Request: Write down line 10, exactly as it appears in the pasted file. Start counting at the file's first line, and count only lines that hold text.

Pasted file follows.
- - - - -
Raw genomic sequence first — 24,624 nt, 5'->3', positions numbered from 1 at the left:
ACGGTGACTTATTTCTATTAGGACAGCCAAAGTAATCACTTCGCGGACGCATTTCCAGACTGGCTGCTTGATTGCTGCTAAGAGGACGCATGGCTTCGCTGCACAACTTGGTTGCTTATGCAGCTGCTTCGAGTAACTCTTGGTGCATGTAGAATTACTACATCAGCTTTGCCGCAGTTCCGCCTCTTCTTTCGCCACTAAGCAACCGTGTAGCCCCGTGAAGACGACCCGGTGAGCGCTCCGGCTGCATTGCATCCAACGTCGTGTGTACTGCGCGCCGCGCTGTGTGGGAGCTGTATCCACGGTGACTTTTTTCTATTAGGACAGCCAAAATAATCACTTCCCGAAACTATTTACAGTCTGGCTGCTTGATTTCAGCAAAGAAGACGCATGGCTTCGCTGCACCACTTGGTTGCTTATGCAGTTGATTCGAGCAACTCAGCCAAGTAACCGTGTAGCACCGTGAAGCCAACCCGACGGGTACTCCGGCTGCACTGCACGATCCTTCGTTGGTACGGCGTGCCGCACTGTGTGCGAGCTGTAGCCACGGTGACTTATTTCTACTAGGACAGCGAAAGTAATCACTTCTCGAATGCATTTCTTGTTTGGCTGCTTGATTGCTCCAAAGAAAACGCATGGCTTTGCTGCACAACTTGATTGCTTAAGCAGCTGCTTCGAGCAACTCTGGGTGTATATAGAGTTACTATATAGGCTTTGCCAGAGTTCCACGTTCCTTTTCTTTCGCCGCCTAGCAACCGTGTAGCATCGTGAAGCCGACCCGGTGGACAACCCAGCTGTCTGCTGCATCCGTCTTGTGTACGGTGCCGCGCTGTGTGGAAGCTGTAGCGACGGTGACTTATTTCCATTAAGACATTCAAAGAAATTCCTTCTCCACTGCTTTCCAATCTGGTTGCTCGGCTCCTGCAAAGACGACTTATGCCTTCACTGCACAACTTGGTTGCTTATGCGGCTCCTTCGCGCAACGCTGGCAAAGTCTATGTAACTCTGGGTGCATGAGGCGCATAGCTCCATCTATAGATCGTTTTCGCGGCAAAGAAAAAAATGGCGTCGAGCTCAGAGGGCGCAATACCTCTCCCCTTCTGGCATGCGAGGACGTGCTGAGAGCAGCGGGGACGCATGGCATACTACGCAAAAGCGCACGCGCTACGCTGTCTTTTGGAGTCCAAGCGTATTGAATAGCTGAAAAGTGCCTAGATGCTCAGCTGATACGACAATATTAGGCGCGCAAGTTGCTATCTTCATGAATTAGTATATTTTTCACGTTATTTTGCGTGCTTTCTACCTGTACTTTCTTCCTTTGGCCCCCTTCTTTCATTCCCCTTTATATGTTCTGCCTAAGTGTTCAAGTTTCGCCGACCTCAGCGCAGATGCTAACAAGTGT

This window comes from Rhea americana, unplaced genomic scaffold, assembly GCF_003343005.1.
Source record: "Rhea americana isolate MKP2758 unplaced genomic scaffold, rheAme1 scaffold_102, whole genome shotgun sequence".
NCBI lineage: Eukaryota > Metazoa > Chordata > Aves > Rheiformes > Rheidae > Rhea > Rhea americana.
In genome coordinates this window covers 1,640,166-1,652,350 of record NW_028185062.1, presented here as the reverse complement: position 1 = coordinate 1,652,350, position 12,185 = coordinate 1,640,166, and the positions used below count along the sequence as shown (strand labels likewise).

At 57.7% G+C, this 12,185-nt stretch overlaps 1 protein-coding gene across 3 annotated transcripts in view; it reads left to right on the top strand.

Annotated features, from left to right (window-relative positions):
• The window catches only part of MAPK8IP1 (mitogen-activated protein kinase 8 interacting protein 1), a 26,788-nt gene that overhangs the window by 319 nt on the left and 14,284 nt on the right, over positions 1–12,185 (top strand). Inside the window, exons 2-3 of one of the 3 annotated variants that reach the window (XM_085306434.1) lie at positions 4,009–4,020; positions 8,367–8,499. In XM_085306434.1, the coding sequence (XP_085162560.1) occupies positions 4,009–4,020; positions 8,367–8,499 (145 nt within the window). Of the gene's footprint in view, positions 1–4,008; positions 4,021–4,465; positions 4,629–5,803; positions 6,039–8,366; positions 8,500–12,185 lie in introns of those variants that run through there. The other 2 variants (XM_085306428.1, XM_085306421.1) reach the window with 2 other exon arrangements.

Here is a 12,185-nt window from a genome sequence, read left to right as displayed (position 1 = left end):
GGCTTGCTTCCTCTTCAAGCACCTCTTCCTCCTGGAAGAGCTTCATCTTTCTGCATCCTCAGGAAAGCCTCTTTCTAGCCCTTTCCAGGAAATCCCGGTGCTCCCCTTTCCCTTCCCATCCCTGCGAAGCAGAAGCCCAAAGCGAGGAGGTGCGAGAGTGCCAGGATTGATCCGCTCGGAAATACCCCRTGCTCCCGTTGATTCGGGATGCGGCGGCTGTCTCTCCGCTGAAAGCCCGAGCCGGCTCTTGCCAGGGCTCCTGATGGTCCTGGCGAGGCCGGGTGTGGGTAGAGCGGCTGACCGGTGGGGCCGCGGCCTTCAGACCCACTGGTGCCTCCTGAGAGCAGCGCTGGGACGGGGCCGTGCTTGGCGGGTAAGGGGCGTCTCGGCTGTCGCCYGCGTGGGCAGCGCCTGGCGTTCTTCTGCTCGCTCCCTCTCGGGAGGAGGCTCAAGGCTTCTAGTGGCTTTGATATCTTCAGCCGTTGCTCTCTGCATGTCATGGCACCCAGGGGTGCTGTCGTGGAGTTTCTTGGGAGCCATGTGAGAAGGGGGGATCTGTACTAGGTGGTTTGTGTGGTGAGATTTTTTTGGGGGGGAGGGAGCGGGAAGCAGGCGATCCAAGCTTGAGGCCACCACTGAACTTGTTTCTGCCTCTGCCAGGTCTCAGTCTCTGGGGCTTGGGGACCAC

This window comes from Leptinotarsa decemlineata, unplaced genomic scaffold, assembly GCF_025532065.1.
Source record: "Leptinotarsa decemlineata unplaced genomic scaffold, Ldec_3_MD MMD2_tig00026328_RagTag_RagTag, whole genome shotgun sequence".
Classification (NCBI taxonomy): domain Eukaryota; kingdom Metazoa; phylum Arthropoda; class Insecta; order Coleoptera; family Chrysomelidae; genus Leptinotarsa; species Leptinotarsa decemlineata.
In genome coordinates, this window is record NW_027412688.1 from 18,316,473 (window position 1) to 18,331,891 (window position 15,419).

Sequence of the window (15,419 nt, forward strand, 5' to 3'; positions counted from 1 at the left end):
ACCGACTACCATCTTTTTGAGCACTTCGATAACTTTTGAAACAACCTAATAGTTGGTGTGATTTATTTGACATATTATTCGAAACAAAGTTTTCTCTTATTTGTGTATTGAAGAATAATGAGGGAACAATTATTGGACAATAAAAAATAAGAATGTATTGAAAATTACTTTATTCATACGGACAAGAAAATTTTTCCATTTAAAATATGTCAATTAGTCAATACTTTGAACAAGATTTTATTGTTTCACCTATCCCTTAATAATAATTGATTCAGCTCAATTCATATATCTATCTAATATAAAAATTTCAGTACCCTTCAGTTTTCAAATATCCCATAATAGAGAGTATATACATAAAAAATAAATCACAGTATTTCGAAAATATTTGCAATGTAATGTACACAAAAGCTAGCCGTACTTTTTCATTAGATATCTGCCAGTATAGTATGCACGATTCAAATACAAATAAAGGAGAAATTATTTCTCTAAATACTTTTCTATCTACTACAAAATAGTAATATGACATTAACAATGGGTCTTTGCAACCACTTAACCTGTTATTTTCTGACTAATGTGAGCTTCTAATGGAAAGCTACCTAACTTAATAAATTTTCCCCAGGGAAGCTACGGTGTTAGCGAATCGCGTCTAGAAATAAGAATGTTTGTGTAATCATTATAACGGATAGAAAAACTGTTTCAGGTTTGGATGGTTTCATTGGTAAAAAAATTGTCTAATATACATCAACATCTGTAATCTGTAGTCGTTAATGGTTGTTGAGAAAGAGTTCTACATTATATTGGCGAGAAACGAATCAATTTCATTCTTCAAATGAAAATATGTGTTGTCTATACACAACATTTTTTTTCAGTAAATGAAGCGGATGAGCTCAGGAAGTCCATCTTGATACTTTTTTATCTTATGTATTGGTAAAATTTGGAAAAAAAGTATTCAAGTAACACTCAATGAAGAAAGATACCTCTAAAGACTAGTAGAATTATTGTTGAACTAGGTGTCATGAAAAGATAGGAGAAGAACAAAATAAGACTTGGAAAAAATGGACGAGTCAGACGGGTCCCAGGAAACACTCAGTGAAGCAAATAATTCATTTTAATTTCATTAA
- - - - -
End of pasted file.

Here is a 12,185-nt window from a genome sequence, read left to right as displayed (position 1 = left end):